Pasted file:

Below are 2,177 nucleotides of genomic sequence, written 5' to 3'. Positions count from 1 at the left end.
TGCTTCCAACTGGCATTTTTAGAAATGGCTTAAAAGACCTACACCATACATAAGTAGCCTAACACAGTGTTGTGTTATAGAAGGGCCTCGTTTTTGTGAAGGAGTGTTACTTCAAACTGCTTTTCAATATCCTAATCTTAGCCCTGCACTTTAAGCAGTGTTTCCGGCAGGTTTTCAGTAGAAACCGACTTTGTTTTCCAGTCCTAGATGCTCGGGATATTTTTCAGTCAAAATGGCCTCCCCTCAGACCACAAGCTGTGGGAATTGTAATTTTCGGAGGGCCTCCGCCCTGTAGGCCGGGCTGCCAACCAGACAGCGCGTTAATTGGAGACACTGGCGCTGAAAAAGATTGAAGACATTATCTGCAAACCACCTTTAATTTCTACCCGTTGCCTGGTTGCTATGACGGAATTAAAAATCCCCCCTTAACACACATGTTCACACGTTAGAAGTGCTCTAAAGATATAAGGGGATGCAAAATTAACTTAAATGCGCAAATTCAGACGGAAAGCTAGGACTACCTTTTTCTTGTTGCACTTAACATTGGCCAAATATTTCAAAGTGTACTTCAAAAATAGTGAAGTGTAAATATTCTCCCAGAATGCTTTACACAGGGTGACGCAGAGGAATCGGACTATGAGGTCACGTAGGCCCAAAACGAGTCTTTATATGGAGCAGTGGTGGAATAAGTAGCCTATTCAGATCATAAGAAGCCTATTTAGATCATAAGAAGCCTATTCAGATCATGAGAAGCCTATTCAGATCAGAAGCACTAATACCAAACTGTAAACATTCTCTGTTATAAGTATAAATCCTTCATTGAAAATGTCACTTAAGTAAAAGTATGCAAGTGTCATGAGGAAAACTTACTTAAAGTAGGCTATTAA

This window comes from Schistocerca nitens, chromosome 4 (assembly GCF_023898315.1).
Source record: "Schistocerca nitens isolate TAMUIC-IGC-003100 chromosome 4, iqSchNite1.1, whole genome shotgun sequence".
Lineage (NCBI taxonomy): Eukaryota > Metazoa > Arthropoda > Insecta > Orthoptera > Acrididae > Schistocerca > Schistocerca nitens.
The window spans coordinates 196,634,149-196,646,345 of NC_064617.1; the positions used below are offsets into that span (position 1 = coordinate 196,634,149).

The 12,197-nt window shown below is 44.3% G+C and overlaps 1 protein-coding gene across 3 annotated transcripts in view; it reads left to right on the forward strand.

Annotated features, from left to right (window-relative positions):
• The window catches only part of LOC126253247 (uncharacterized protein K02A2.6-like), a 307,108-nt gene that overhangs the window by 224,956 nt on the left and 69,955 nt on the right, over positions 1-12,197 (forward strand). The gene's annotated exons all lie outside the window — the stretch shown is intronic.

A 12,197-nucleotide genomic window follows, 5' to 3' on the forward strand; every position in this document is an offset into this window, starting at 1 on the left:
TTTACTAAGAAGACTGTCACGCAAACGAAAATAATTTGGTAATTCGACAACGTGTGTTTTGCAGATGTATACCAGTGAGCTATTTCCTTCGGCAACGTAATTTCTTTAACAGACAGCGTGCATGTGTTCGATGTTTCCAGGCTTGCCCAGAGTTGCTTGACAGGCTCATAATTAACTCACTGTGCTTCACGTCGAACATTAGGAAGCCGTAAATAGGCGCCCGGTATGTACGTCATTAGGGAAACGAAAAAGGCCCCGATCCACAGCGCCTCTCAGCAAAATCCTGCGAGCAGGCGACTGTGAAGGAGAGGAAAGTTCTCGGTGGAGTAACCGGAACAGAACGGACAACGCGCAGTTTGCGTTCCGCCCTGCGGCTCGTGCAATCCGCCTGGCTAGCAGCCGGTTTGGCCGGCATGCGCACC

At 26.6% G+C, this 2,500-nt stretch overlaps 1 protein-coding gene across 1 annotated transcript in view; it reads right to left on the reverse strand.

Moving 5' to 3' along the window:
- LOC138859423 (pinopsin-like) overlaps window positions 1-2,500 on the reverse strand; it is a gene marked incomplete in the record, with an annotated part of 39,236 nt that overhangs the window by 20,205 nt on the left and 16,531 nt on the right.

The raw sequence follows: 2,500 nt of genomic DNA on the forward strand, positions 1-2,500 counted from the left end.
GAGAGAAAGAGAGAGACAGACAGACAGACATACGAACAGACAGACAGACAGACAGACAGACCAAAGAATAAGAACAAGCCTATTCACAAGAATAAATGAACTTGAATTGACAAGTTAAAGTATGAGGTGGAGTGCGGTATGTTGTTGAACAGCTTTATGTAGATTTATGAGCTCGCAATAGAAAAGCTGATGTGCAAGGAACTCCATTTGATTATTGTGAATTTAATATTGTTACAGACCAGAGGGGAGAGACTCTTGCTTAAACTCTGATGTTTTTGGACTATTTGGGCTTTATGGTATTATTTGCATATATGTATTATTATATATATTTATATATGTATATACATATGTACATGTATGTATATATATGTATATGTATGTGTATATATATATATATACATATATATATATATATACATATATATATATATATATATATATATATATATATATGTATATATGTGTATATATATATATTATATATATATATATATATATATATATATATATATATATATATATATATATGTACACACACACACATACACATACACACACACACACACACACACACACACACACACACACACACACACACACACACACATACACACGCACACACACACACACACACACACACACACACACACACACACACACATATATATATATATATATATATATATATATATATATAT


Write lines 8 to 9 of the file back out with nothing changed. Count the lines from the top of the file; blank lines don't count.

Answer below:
Annotated features, from left to right (window-relative positions):
• The window catches only part of LOC126253247 (uncharacterized protein K02A2.6-like), a 307,108-nt gene that overhangs the window by 224,956 nt on the left and 69,955 nt on the right, over positions 1-12,197 (forward strand). The gene's annotated exons all lie outside the window — the stretch shown is intronic.